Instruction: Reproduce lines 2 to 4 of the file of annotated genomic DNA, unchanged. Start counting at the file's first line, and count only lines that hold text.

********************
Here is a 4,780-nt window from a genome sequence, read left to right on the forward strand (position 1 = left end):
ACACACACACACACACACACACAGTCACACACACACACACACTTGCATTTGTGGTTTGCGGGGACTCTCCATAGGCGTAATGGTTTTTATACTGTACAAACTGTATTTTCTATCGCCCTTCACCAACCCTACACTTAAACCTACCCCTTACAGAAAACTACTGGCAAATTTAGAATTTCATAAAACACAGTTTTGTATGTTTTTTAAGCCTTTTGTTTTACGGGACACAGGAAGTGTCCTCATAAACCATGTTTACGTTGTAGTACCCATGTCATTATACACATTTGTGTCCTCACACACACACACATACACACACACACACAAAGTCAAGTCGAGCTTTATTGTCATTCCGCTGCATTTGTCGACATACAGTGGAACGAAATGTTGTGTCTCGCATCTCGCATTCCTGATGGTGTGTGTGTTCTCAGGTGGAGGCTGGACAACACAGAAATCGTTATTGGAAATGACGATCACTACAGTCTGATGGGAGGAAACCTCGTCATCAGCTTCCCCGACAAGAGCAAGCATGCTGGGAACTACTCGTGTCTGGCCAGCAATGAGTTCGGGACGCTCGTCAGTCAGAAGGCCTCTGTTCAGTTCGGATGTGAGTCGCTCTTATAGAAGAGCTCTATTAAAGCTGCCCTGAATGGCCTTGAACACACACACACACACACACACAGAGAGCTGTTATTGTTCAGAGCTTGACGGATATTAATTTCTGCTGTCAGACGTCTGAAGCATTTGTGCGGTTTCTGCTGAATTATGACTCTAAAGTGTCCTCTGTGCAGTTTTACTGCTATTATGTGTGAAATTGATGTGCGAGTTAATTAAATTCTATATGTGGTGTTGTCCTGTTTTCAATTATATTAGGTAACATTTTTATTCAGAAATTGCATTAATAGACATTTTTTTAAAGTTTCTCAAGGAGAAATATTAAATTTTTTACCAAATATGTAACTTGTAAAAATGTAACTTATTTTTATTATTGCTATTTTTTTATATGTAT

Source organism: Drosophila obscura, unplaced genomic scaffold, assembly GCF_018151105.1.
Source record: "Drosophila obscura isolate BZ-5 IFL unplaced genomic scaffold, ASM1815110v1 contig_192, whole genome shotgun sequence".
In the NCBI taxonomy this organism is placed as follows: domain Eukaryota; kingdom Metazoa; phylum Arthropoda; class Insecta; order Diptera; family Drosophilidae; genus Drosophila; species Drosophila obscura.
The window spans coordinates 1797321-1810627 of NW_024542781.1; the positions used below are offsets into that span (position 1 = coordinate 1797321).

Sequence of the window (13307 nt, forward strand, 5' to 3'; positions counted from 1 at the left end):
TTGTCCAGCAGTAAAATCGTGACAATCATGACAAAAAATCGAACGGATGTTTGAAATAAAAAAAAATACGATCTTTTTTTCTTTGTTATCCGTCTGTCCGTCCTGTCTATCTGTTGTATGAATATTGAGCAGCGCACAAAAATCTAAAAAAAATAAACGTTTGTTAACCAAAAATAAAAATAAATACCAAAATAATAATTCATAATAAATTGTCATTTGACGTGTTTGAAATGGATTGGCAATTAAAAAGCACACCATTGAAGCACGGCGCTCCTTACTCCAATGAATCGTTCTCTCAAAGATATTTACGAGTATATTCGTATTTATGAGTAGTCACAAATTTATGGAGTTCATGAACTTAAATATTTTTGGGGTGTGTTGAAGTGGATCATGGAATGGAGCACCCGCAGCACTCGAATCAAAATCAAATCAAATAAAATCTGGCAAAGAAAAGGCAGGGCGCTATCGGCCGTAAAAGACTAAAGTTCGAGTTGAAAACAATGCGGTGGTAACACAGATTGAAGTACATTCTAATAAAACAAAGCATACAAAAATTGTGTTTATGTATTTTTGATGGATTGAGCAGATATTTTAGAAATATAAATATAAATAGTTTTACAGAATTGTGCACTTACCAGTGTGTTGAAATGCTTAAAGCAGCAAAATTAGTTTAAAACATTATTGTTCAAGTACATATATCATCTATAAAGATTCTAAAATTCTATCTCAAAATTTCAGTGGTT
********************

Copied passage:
ACACACACACACACACACACACAGTCACACACACACACACACTTGCATTTGTGGTTTGCGGGGACTCTCCATAGGCGTAATGGTTTTTATACTGTACAAACTGTATTTTCTATCGCCCTTCACCAACCCTACACTTAAACCTACCCCTTACAGAAAACTACTGGCAAATTTAGAATTTCATAAAACACAGTTTTGTATGTTTTTTAAGCCTTTTGTTTTACGGGACACAGGAAGTGTCCTCATAAACCATGTTTACGTTGTAGTACCCATGTCATTATACACATTTGTGTCCTCACACACACACACATACACACACACACACAAAGTCAAGTCGAGCTTTATTGTCATTCCGCTGCATTTGTCGACATACAGTGGAACGAAATGTTGTGTCTCGCATCTCGCATTCCTGATGGTGTGTGTGTTCTCAGGTGGAGGCTGGACAACACAGAAATCGTTATTGGAAATGACGATCACTACAGTCTGATGGGAGGAAACCTCGTCATCAGCTTCCCCGACAAGAGCAAGCATGCTGGGAACTACTCGTGTCTGGCCAGCAATGAGTTCGGGACGCTCGTCAGTCAGAAGGCCTCTGTTCAGTTCGGATGTGAGTCGCTCTTATAGAAGAGCTCTATTAAAGCTGCCCTGAATGGCCTTGAACACACACACACACACACACACAGAGAGCTGTTATTGTTCAGAGCTTGACGGATATTAATTTCTGCTGTCAGACGTCTGAAGCATTTGTGCGGTTTCTGCTGAATTATGACTCTAAAGTGTCCTCTGTGCAGTTTTACTGCTATTATGTGTGAAATTGATGTGCGAGTTAATTAAATTCTATATGTGGTGTTGTCCTGTTTTCAATTATATTAGGTAACATTTTTATTCAGAAATTGCATTAATAGACATTTTTTTAAAGTTTCTCAAGGAGAAATATTAAATTTTTTACCAAATATGTAACTTGTAAAAATGTAACTTATTTTTATTATTGCTATTTTTTTATATGTAT

Source organism: Drosophila obscura, unplaced genomic scaffold, assembly GCF_018151105.1.
Source record: "Drosophila obscura isolate BZ-5 IFL unplaced genomic scaffold, ASM1815110v1 contig_192, whole genome shotgun sequence".